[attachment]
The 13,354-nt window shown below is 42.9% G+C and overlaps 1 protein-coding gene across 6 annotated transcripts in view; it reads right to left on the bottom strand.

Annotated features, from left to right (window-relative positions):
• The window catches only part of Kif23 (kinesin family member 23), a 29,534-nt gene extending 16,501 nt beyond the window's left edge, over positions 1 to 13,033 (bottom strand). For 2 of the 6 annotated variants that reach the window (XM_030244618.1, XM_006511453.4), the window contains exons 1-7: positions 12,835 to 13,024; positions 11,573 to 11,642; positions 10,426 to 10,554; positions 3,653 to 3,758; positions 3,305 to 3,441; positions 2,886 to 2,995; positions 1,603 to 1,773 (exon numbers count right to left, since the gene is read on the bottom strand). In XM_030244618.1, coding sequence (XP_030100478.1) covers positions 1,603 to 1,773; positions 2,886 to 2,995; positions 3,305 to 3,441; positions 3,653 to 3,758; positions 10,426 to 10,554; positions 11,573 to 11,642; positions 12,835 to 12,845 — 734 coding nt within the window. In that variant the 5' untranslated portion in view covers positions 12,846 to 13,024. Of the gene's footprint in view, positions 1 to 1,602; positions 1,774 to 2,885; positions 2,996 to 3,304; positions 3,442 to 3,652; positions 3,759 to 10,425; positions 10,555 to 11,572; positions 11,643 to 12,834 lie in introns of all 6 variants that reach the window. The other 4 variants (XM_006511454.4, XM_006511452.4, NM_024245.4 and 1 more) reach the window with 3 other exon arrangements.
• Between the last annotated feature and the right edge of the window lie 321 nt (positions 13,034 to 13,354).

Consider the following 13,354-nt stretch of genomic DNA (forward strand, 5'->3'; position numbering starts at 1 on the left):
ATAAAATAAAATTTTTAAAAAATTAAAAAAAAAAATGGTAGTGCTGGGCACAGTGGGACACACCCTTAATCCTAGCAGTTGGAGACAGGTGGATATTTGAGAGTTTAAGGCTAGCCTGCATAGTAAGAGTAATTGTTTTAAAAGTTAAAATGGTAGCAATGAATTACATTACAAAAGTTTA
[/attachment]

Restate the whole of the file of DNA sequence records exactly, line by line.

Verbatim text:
The 13,354-nt window shown below is 42.9% G+C and overlaps 1 protein-coding gene across 6 annotated transcripts in view; it reads right to left on the bottom strand.

Annotated features, from left to right (window-relative positions):
• The window catches only part of Kif23 (kinesin family member 23), a 29,534-nt gene extending 16,501 nt beyond the window's left edge, over positions 1 to 13,033 (bottom strand). For 2 of the 6 annotated variants that reach the window (XM_030244618.1, XM_006511453.4), the window contains exons 1-7: positions 12,835 to 13,024; positions 11,573 to 11,642; positions 10,426 to 10,554; positions 3,653 to 3,758; positions 3,305 to 3,441; positions 2,886 to 2,995; positions 1,603 to 1,773 (exon numbers count right to left, since the gene is read on the bottom strand). In XM_030244618.1, coding sequence (XP_030100478.1) covers positions 1,603 to 1,773; positions 2,886 to 2,995; positions 3,305 to 3,441; positions 3,653 to 3,758; positions 10,426 to 10,554; positions 11,573 to 11,642; positions 12,835 to 12,845 — 734 coding nt within the window. In that variant the 5' untranslated portion in view covers positions 12,846 to 13,024. Of the gene's footprint in view, positions 1 to 1,602; positions 1,774 to 2,885; positions 2,996 to 3,304; positions 3,442 to 3,652; positions 3,759 to 10,425; positions 10,555 to 11,572; positions 11,643 to 12,834 lie in introns of all 6 variants that reach the window. The other 4 variants (XM_006511454.4, XM_006511452.4, NM_024245.4 and 1 more) reach the window with 3 other exon arrangements.
• Between the last annotated feature and the right edge of the window lie 321 nt (positions 13,034 to 13,354).

Consider the following 13,354-nt stretch of genomic DNA (forward strand, 5'->3'; position numbering starts at 1 on the left):
ATAAAATAAAATTTTTAAAAAATTAAAAAAAAAAATGGTAGTGCTGGGCACAGTGGGACACACCCTTAATCCTAGCAGTTGGAGACAGGTGGATATTTGAGAGTTTAAGGCTAGCCTGCATAGTAAGAGTAATTGTTTTAAAAGTTAAAATGGTAGCAATGAATTACATTACAAAAGTTTA